The way the different sections of Hex fit together is massively inconsistent anyway, as the effects of the curse in the vault have nothing to do with aristocracy dying as explained in the pre-shows. If we're going to analyse it in that much detail, I'd agree that yes, the idea right from the start is that you're going to be taken to see the vault. However, while inevitably the ride is going to end with some extraordinary supernatural goings on, the likelihood is that in story terms the vault equipment isn't meant to get fired up, and the Octagon sequence with its low-tech yet remarkably dramatic effects is meant to imply that things aren't quite right in the Towers. Let's not even begin to consider how the root demon fits into all this.
The point Dave makes is that because enough effort was put into thinking through the ride's backstory, it's very easy for guests to gloss over the plot holes because the atmosphere created is so immersive. In such a situation, the average guest easily puts the fact that none of what they are experiencing is real to the back of their mind, and will certainly never consider that the vault is an eleven year old Dutch hexagonal drum being turned by a few motors in a corrugated metal shed.
Now, Thirteen's backstory. Ah yes, the enthusiast's favourite whipping boy. I'm not going to waste too much time on this because I've said everything I'm about to say before on this forum. I also think it's about time the ride started to be accepted for what it is rather than what it should have been. Nevertheless, I can see as easily as anyone that the Dark Forest lacks the immersiveness of other areas, and I suspect it's all down to how the theme was planned. The evidence, so far as I can see, points to it having come from one development stage too early.
I presume the creative process when developing an immersive ride experience with a clear-cut backstory goes something like this:
- A loose theme for a new area is considered.
- Mood boards and brainstorming are used to develop ideas for potential features of the theme.
- A few of the best or more practical to implement ideas are pulled together, distilled and mixed together to create a simple but well crafted backstory.
Thirteen’s queue features a van and some mannequins being taken over by the forest, as is supposedly happening to the area. It also features gravestones, intended to imply a burial ground setting. As we near the station, we see scaffolding, sheeting, a ladder and a couple of air compressors in the indoor queue, which suggest (although not all that well perhaps, judging from the “it’s not finished” verdict many guests come to) that the building is under restoration. I’m reluctant to bring the M word into this, as we all know the finished product differs a lot from what it implied, but wraiths were very prominent in marketing and feature in stone form on the ride. Finally, we have the name, which brings misfortune and superstition to the table.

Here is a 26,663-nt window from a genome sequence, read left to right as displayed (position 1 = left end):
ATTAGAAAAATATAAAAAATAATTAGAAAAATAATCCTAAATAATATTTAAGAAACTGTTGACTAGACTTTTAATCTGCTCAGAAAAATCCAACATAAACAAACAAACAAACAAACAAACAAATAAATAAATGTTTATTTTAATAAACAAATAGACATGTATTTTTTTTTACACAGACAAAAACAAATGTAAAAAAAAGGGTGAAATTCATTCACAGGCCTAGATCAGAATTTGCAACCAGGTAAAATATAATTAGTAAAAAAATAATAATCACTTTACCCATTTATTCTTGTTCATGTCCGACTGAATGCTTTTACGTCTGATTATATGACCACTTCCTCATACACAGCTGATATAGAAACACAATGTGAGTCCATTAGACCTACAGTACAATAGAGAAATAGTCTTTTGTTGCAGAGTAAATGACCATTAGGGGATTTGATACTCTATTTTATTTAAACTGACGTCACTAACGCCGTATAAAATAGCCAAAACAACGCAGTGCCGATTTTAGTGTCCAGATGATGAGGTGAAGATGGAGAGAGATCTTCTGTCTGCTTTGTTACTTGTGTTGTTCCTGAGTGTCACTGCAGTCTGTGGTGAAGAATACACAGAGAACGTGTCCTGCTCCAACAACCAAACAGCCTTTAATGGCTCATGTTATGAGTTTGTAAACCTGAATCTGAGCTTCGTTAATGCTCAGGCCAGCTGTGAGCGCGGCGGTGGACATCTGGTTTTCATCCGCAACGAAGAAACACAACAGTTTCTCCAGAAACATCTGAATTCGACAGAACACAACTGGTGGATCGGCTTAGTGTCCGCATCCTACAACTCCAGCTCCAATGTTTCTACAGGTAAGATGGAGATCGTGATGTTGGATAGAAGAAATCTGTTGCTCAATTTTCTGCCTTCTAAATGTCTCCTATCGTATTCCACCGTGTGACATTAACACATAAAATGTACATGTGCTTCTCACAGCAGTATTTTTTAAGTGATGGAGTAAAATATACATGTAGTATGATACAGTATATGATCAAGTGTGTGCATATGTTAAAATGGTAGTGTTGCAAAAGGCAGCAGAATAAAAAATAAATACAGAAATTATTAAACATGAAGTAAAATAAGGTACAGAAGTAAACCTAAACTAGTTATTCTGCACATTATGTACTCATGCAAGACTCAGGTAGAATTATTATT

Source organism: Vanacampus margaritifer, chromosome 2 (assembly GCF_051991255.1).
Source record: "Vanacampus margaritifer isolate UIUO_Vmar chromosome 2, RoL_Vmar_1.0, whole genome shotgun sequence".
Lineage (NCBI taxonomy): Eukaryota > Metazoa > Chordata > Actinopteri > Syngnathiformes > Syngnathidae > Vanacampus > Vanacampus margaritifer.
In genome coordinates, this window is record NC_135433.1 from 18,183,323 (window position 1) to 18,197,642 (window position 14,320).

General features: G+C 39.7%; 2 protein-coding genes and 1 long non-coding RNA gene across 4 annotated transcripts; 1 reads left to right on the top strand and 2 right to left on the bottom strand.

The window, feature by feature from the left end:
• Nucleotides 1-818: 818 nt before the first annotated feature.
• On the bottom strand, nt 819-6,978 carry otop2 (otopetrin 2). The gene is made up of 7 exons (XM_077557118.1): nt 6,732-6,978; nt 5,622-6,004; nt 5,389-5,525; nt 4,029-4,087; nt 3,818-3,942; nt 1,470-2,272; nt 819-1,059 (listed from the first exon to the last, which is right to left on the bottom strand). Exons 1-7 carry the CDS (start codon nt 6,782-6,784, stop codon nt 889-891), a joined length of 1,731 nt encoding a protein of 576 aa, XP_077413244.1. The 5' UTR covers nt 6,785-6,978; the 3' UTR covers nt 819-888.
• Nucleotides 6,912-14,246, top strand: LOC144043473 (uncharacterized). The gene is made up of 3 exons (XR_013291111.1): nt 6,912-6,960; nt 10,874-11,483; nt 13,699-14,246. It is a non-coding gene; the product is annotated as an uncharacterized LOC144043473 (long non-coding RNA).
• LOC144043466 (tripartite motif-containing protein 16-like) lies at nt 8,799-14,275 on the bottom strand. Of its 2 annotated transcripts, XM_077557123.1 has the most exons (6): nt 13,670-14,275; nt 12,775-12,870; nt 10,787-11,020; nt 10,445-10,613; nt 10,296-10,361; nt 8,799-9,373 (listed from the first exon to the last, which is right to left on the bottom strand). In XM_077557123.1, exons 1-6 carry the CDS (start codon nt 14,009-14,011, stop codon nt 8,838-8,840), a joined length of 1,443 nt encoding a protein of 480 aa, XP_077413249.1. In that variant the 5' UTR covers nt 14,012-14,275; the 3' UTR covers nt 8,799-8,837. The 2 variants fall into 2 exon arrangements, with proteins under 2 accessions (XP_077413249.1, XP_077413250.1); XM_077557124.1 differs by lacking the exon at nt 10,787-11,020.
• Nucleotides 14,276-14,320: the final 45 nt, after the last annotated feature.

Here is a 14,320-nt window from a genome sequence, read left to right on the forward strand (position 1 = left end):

That’s a lot of ideas, and when I ride Thirteen, I find none of them come across as particularly strong or well developed. It therefore looks to me like these all came from the mood boards and brainstorming stage. If the process had gone to the refinement stage, we might for example have had a very strong graveyard queue leading to a stunning ruined, unrestored bulding. The overtones of the ride would’ve been much more creepy and about venturing into the unknown, towards a building in a place untouched by man for decades. As the train dropped, guests would perhaps make the connection better between the floorboards giving way and the abandoned nature of the crypt. It would only have taken a relatively short process of deciding which concepts were worth running with to have greatly improved the experience.
In regards to Valhalla, I’m not qualified to pass comment on it too much as I’m yet to visit Blackpool. However, is going on a ride to the afterlife not a story in itself? In many cases, rides have stories no more complicated than that, but if the ride is a good interpretation of that idea, surely that idea being there in the first place is worthwhile. Nobody is trying to claim that using a decent backstory for a ride is a sure-fire way to come up with something decent either; there are countless examples of poorly regarded rides that had backstories (Charlie and X:\WTF) or are story-driven (Excalibur), but the risk of making a duff story has in a huge number of cases been avoided and made great rides phenomenal. I find the fact Blaze that you will accept that Nemesis is meant to be an alien and dug its own pit, yet seem to interpret many other rides as little more than thrill hardware very telling.